When retired steelworker Gérard Comeau of New Brunswick drove over the Restigouche River into Quebec to buy beer and liquor in the fall of 2012, he fell into an RCMP snare.
Mounties in both provinces had teamed up on a special project. On the Quebec side, officers kept an eye on New Brunswickers as they purchased liquor. Then, they followed them in unmarked cars onto the J.C. Van Horne Bridge. At that point, they radioed ahead to their colleagues on the other side of the river, giving them the licence plate number and a vehicle description.
Police in New Brunswick caught Mr. Comeau with 354 bottles and cans of beer and three bottles of liquor, and fined him $292 under a provincial law that sets a limit of 12 bottles of beer or one bottle each of wine and liquor bought outside the provincial liquor authority. But Mr. Comeau challenged that law in provincial court, arguing that Canada’s founding Constitution protects free trade between provinces. And he won.
This fall, the Supreme Court will hear New Brunswick’s challenge of Mr. Comeau’s legal victory, in a case that could cause the fall of interprovincial trade barriers affecting other products, such as milk and eggs.
“Comeau has the potential to be groundbreaking for our federation,” says Hugo Cyr, dean of law and political science at the University of Quebec at Montreal. “What kind of barriers can provinces impose on products imported from other provinces? To what extent does the Constitution provide that Canada must be a common market?”
It is not the only case to address a sore spot in the Canadian federation during the fall session that begins on Tuesday.
The court is also being asked whether a 1969 deal in which Quebec bought hydro-electric energy from Newfoundland and Labrador is unfair to the latter and must be renegotiated. The two provinces set a fixed price for energy produced by the Churchill Falls dam, decreasing over the 65-year term of the contract. Hydro-Québec, the provincial power utility, is projecting a windfall of $245-billion (in 1989 dollars) over the life of the contract, according to a court filing from Churchill Falls (Labrador) Corp. Ltd.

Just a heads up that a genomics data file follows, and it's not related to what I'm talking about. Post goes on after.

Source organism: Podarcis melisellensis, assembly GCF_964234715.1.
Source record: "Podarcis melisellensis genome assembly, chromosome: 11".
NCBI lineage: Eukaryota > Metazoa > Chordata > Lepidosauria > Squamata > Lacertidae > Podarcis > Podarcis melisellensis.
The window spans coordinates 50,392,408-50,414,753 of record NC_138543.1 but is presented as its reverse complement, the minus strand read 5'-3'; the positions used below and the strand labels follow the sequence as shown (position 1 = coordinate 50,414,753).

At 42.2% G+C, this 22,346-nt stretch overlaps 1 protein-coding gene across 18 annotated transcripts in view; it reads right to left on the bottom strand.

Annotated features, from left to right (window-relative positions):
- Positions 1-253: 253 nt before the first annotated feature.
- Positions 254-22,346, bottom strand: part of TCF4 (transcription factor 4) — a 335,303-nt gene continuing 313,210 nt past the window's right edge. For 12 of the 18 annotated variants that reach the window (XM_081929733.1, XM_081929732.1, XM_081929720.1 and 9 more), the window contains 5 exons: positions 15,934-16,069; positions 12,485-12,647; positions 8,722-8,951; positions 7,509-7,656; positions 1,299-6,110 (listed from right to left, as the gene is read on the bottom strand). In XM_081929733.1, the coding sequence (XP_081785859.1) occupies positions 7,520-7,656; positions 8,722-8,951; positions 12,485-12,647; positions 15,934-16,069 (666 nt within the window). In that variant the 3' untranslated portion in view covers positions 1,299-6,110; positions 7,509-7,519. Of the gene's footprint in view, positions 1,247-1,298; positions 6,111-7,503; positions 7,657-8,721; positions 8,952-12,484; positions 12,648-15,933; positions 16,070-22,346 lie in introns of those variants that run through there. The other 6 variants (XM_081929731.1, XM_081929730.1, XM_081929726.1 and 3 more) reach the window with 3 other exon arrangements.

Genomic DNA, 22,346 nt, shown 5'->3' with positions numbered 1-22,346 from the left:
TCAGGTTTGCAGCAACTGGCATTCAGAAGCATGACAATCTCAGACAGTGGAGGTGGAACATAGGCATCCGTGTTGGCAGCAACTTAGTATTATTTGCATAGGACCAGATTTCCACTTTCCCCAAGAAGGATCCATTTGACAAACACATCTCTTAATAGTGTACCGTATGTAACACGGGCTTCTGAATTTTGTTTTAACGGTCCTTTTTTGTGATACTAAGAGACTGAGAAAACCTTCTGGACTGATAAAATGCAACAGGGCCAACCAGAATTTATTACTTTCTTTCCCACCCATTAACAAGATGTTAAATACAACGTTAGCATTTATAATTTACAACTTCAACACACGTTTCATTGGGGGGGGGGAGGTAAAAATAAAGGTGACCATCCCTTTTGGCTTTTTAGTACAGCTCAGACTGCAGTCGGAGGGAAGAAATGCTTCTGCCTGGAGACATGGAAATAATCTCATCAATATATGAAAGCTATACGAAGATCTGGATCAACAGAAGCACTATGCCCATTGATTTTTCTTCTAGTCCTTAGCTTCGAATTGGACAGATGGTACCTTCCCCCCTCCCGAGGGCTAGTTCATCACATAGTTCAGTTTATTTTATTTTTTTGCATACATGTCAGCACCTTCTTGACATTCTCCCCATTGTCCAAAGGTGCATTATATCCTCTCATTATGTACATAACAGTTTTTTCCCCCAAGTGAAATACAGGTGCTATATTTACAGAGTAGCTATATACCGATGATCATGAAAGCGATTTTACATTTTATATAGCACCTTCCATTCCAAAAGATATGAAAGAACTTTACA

While one is a constitutional case and the other is rooted in Quebec’s civil code, the two cases will both help shape relationships between provinces, according to Peter Russell, a political science professor emeritus at the University of Toronto.
“What kind of federation are we going to be? Are we going to have what we used to call ‘comity’ in our federal union, treating each other with respect? Are we going to be a decent, friendly kind of federation?”
He said he was stopped by the Ontario Provincial Police around 1959 as he brought beer from Quebec into Ontario, where he intended to give it to friends parched from a beer-workers strike. He told the officer the law violated the Constitution and he would see him in court, but the officer chose not to give him a ticket.